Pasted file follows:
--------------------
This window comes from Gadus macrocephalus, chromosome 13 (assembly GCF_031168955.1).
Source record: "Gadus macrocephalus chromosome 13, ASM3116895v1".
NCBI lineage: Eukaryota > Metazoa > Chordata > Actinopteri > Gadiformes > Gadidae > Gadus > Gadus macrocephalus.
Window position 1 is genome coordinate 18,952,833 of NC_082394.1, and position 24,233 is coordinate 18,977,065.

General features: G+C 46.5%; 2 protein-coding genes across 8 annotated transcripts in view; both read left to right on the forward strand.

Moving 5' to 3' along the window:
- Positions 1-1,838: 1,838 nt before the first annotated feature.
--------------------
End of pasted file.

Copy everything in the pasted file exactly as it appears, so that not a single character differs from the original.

This window comes from Gadus macrocephalus, chromosome 13 (assembly GCF_031168955.1).
Source record: "Gadus macrocephalus chromosome 13, ASM3116895v1".
NCBI lineage: Eukaryota > Metazoa > Chordata > Actinopteri > Gadiformes > Gadidae > Gadus > Gadus macrocephalus.
Window position 1 is genome coordinate 18,952,833 of NC_082394.1, and position 24,233 is coordinate 18,977,065.

General features: G+C 46.5%; 2 protein-coding genes across 8 annotated transcripts in view; both read left to right on the forward strand.

Moving 5' to 3' along the window:
- Positions 1-1,838: 1,838 nt before the first annotated feature.